Scientists Confirm That In Order To Succeed, You Have To First Fail

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If you have ever tried a new sport or attempted learning a musical instrument, you are well aware that the hardest part is getting started. Once you figure out the technique, the skills return fairly easily, even if they are not used for long periods of time. Most experts attribute this to "muscle memory," which means the brain remembers the action and can recall it when needed. Now some researchers from John Hopkins University believe there is another factor that may be as important in recalling previously learned motor skills - the errors made while learning the task.

The study led by Reza Shadmehr, Professor of Biomedical Engineering, involved asking volunteers to play a simple video game: hitting a red target dot with a slightly smaller blue dot, similar to playing virtual darts. What the gamers did not know was that as soon as they mastered the game, the researchers reprogrammed it by moving the blue dot slightly off-course, thereby forcing them to restart the learning process. What the scientists observed was that though the volunteers did make mistakes every time the game was changed, they got successively faster at mastering it.

Shadmehr believes that this has to do with the fact that in addition to committing the task to muscle memory, the brain is also critiquing each wrong move and learning how to correct it. He likens it to having a coach that points out the mistakes and makes suggestions on how to improve.

What surprised the scientists, who published their findings in Science Express on August 14th, is that making mistakes not only trains the brain to perform better at a specific task, but also helps it learn faster from errors, even when the mistakes are made while learning a completely different task. The researchers believe that the brain keeps a general database of errors and draws on them whenever a new motor skill is being learned, to ensure that mistakes are not repeated. This helps makes successive learning processes much faster and probably explains why people who master one sport or musical instrument, are able to pick up others, with relative ease.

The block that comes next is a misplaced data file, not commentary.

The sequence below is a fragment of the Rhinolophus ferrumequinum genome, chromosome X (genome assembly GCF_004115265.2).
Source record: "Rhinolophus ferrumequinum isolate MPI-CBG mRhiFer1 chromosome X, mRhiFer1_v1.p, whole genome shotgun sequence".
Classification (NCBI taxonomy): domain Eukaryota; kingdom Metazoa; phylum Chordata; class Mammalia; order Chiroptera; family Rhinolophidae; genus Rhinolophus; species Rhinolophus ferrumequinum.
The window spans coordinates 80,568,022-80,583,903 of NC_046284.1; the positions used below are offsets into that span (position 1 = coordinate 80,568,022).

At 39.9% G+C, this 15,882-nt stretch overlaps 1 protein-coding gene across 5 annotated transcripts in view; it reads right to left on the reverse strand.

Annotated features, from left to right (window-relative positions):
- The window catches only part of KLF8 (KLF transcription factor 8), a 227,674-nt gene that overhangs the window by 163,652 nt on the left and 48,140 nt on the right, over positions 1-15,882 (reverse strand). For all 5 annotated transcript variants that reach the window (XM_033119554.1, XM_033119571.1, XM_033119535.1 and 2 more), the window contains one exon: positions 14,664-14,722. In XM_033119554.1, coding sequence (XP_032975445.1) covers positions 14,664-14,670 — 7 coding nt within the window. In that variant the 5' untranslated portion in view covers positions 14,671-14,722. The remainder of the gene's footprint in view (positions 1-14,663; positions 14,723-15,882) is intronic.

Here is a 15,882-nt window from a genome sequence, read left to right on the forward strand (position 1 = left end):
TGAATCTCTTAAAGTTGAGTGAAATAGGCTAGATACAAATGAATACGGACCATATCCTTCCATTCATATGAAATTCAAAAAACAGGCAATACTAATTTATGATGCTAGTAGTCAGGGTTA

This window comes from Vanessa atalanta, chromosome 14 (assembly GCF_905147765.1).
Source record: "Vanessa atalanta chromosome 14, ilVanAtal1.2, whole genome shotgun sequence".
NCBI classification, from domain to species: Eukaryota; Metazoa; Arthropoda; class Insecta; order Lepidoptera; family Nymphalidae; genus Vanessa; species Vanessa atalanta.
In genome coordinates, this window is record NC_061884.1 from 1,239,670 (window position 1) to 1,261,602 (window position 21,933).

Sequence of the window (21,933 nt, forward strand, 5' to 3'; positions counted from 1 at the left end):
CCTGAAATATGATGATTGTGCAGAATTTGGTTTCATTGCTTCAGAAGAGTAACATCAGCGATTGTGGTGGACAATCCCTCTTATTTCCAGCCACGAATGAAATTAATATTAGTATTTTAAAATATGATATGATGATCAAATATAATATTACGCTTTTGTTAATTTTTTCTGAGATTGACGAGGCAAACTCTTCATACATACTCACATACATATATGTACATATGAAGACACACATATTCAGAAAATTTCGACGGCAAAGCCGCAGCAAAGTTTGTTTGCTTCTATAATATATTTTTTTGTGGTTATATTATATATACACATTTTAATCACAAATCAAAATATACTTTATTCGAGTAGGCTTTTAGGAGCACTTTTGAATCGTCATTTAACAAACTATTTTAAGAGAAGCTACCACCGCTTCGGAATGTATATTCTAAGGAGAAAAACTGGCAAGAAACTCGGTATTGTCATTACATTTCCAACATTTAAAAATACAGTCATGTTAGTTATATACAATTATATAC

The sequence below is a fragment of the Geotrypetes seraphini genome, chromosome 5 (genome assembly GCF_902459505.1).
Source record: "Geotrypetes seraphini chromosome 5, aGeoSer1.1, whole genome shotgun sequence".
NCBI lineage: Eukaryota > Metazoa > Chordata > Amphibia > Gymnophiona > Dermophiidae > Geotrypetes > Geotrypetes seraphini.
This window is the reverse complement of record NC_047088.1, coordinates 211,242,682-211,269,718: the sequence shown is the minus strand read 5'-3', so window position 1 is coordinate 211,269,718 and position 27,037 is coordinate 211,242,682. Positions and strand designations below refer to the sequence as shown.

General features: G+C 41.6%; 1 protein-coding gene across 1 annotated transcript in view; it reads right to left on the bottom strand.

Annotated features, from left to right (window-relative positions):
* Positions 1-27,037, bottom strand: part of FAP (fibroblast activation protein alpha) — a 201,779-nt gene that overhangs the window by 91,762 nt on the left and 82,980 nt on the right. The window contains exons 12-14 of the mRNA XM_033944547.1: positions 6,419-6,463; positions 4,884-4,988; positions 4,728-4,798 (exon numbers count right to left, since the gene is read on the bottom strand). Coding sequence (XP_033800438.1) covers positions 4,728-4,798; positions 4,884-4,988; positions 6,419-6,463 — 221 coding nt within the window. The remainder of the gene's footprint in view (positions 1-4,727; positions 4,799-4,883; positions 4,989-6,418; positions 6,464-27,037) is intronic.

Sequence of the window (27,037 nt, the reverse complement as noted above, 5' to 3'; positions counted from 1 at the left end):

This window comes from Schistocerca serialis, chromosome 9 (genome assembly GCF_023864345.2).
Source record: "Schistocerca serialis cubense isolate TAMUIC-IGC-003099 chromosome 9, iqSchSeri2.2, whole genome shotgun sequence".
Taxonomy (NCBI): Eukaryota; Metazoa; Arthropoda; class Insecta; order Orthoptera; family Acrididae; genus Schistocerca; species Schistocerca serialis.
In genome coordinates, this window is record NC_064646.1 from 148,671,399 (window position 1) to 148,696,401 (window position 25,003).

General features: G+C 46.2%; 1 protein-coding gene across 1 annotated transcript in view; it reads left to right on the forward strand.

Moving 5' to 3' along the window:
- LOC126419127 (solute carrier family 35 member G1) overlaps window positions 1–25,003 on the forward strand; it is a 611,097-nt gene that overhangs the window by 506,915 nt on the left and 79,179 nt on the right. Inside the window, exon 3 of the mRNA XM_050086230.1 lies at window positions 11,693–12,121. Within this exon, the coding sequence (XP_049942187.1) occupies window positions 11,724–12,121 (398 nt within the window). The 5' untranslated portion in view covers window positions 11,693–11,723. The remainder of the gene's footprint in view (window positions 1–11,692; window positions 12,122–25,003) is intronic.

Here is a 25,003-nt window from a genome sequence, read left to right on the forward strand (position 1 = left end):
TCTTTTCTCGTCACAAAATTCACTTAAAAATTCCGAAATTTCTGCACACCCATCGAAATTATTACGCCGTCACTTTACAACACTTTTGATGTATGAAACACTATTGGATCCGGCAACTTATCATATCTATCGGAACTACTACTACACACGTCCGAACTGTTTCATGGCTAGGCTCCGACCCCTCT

While for scientists, these new findings may be a way to help improve rehabilitation methods for people with strokes or spinal injuries, for the rest of us it means realizing that making mistakes is a good thing. So the next time you are practicing musical scales, working on your tennis serve, or learning any other motor skill, don’t get discouraged by the errors - because that's just what you need to become the next Rafa Nadal or cellist extraordinaire, Yo-Yo Ma!

Resources: hopkinsmedicine.org

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715 Comments
  • jazmine2008
    jazmine2008Saturday, May 1, 2021 at 2:47 pm
    oh fail ok that's been done. i have horrible grades. i have a lot of c's b's and one a and that is a hard class to fail. so yeah. 💖
    • tennisgirl798
      tennisgirl798Friday, April 30, 2021 at 11:11 am
      you don't have to fail....
      • fancygirl27
        fancygirl27Tuesday, March 23, 2021 at 6:52 am
        it is super! and so cool LOL
        • fancygirl27
          fancygirl27Tuesday, March 23, 2021 at 6:48 am
          it is super! and so cool LOL
          • ivhdyu
            ivhdyuWednesday, February 10, 2021 at 7:49 am
            cool
            • justletmeusethi
              justletmeusethiThursday, February 4, 2021 at 7:37 am
              I dont know how i feel about it besides i is very inspiaring
              • sossus
                sossusThursday, January 28, 2021 at 5:30 am
                i didnt really like it but it wasn nessiserily bad
                • aapatterson
                  aapattersonThursday, January 23, 2020 at 10:10 am
                  it was the best
                  • bobbyMonday, November 11, 2019 at 7:53 am
                    It was the best thing ever bruh you need to keep doing this stuff
                    • SophiaThursday, November 7, 2019 at 5:49 am
                      this was great!!!!!!!